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Published on April 4th, 2012 | by Zachary Shahan

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Wind Turbine Prices Hit New Low

April 4th, 2012 by  


 
wind turbine prices low

As the prices of fossil fuel energy sources continue to rise, wind energy prices continue to fall. Bloomberg New Energy Finance’s latest Wind Turbine Price Index (WTPI) reports that utility-scale wind power equipment prices hit a new low in the second half of 2011. Prices dropped about 4%. BNEF writes: “contracts signed in the second half of 2011 for 2013 delivery fell to EUR 0.91m/MW ($1.21/MW), down 4% from six months earlier and well off their five-year high of EUR 1.21m/MW in 2009.”


Price drops were largest for older wind turbines, dropping to “EUR 0.85m ($1.13m) per megawatt on average, down 10% from six months earlier.”

Chinese manufacturers led the competition, even in developing wind power markets across the world, such as Brazil, Chile, Ecuador, Pakistan, Ethiopia and Australia.

“The survey revealed procurement officers and turbine manufactures sharing a generally negative outlook on prices; most anticipate further moderate declines in turbine prices in 2012 and 2013. They don’t expect prices to recover until at least 2014.”

Leading causes of the price drops are excess wind power equipment capacity and new low-cost competitors, such as new Chinese manufacturers.

“Short-term pain among wind manufacturers is now undeniable and unavoidable. But the current price slump is good news on the demand side as wind is more competitive with coal and gas on a dollar-per-megawatt hour basis, which is vital given ever-lower levels of subsidy and support,” Michael Liebreich, chief executive of Bloomberg New Energy Finance, says. “Those manufacturers which can achieve leading cost positions are going to be in a good strategic position when the market enters its next expansionary phase in a few years.”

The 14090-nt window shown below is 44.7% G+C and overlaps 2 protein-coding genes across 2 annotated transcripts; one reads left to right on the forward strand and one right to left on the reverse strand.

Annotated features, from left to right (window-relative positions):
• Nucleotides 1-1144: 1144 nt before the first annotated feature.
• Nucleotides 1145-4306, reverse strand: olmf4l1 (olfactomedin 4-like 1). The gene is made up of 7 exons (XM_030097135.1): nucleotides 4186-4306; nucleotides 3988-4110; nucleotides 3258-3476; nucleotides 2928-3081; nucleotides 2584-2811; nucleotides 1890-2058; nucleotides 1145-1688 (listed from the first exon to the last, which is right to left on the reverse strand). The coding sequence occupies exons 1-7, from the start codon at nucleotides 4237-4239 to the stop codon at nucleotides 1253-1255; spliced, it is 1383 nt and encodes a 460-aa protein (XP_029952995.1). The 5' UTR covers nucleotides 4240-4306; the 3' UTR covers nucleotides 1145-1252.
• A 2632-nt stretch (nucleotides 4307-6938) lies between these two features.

Here are some more details on what went into the analysis:

“The WTPI represents aggregated data collected on a confidential basis from 38 of the world’s largest buyers of wind turbines. The sample includes information on more than 230 turbine contracts totaling nearly 10.6GW of contracted capacity – with a main focus on Europe and the Americas.”

Source: BNEF
Image: Wind turbine in process of installation courtesy of shutterstock 
 

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About the Author

is tryin' to help society help itself one word at a time. He spends most of his time here on CleanTechnica as its director, chief editor, and CEO. Zach is recognized globally as an electric vehicle, solar energy, and energy storage expert. He has presented about cleantech at conferences in India, the UAE, Ukraine, Poland, Germany, the Netherlands, the USA, Canada, and Curaçao. Zach has long-term investments in Tesla [TSLA] — after years of covering solar and EVs, he simply has a lot of faith in this company and feels like it is a good cleantech company to invest in. But he does not offer (explicitly or implicitly) investment advice of any sort on Tesla or any other company.



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